On Thursday the Engineering Team began dye-penetrant inspection of the spring hanger brackets. The welds around the air pump bracket were also tested and no defects were found.

While our CME was on site he continued his measuring of the cylinder bores by examining the left hand side.

 

This is the eighth update on the restoration of Sir Nigel Gresley – you can catch up on the previous posts here.

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  1. Dave Foddy

    Delighted to see Sir Nigel Gresley will be back to best bib and tucker.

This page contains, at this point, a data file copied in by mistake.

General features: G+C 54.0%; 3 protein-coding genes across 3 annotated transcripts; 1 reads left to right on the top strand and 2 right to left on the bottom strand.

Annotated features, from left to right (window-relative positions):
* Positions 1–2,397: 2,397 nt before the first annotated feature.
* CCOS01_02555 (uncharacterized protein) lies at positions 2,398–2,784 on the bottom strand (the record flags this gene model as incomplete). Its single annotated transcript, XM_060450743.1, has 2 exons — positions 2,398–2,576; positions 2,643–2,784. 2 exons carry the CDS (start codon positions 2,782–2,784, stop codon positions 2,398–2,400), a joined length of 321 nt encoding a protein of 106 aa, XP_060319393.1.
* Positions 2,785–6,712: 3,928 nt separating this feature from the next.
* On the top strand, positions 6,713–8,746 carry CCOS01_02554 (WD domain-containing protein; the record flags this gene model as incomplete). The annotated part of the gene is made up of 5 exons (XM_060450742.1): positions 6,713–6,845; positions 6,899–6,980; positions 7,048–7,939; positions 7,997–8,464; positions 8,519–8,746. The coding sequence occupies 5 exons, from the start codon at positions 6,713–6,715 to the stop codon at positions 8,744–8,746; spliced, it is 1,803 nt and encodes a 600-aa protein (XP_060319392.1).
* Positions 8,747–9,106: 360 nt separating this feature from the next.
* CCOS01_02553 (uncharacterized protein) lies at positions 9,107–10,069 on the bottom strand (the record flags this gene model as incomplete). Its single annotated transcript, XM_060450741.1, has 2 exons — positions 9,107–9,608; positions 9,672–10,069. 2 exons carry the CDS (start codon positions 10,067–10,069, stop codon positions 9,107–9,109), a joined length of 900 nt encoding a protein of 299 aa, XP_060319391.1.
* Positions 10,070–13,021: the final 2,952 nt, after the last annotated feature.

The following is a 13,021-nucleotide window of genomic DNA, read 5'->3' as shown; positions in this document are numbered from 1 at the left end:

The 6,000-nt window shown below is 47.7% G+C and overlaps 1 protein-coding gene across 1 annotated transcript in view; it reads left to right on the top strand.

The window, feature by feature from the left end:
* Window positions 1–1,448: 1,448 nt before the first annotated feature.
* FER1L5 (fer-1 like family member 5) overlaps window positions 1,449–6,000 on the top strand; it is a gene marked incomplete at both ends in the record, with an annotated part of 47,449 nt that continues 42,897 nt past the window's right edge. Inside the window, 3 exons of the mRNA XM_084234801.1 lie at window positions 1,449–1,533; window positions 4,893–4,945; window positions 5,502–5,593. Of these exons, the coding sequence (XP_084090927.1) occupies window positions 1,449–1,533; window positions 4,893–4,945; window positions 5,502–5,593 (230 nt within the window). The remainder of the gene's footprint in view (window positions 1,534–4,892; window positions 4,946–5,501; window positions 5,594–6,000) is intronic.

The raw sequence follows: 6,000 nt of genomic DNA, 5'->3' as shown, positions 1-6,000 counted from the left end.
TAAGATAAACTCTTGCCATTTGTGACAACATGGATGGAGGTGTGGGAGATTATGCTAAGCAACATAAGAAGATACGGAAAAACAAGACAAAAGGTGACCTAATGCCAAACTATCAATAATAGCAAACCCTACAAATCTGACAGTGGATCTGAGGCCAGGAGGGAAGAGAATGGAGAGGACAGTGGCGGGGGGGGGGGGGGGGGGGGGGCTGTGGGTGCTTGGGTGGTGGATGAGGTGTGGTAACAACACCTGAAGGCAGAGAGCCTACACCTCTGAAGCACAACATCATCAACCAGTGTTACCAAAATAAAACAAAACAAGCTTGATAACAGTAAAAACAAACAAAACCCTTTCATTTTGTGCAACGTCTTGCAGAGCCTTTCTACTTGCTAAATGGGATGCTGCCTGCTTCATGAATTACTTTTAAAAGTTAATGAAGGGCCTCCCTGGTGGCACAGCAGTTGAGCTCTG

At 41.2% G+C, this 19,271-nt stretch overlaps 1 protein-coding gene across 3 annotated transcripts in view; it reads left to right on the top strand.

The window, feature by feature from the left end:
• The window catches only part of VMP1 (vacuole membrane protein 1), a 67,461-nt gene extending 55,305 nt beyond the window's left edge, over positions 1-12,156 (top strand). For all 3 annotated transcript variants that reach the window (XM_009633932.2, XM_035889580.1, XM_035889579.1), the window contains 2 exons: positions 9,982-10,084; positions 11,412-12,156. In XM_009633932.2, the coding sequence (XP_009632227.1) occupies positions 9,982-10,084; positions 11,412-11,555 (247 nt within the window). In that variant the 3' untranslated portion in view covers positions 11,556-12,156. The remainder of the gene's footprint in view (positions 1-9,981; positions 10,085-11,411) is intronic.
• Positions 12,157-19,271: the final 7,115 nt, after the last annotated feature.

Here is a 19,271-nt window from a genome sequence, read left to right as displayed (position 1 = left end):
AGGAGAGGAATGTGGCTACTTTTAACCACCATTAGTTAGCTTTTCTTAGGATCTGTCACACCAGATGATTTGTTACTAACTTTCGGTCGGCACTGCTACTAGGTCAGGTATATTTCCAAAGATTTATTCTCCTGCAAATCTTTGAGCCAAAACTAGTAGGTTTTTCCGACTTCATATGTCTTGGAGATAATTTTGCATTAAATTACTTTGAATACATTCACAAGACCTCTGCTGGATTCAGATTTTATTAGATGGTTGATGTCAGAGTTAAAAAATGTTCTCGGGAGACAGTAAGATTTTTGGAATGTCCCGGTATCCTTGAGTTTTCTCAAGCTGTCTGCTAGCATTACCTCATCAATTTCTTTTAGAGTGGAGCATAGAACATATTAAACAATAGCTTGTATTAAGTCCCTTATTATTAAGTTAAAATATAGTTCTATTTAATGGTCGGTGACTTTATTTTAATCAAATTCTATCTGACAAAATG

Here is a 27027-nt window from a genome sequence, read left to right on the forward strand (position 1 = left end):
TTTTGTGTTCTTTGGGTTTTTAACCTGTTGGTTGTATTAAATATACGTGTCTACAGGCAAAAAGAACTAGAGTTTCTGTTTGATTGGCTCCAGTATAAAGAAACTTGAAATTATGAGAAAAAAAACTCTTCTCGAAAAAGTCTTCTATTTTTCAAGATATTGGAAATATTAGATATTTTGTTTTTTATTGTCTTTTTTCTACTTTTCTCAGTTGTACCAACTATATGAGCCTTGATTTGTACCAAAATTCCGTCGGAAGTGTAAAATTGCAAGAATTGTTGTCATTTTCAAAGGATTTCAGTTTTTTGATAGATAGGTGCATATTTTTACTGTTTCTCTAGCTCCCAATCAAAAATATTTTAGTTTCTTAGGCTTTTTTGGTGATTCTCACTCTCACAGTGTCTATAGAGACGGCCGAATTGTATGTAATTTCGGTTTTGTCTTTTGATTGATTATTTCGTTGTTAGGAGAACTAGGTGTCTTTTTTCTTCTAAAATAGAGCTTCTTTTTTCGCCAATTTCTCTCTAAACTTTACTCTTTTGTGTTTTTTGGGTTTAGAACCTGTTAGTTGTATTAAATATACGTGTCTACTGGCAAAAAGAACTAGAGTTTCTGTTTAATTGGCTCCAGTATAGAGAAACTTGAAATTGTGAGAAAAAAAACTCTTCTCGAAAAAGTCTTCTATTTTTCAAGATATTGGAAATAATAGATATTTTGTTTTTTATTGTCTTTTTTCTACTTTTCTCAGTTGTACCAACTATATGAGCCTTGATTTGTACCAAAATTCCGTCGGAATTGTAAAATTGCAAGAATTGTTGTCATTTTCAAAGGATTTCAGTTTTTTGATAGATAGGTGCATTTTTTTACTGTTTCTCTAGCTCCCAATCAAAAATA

I sometimes wonder about swapping the name plate from the Duchess of Hamilton to that of
    Sir William A. Stanier FRS.
    Two fine genetleman could stand together.

  2. David

    When you say >>>>We first attempted to remove them (dragbox nuts) by heating them then allowing them to cool. But they didn’t respond to this <<<<<<
    are you sure this is what happened? or was the nuts attempted removal when they were still hot? …..because steel when heated red hot and allowed to cool down.. will have slightly shrunk when cold and the nuts may be tighter than original…unless the threads are very rusty the heat may destroy the rust and they may come undone …but it is best to heat the nut as fast as possible as the bolt has less time to heat up ..we dont want the bolt to expand…and undo the nut as fast as possible…preferably with impact gun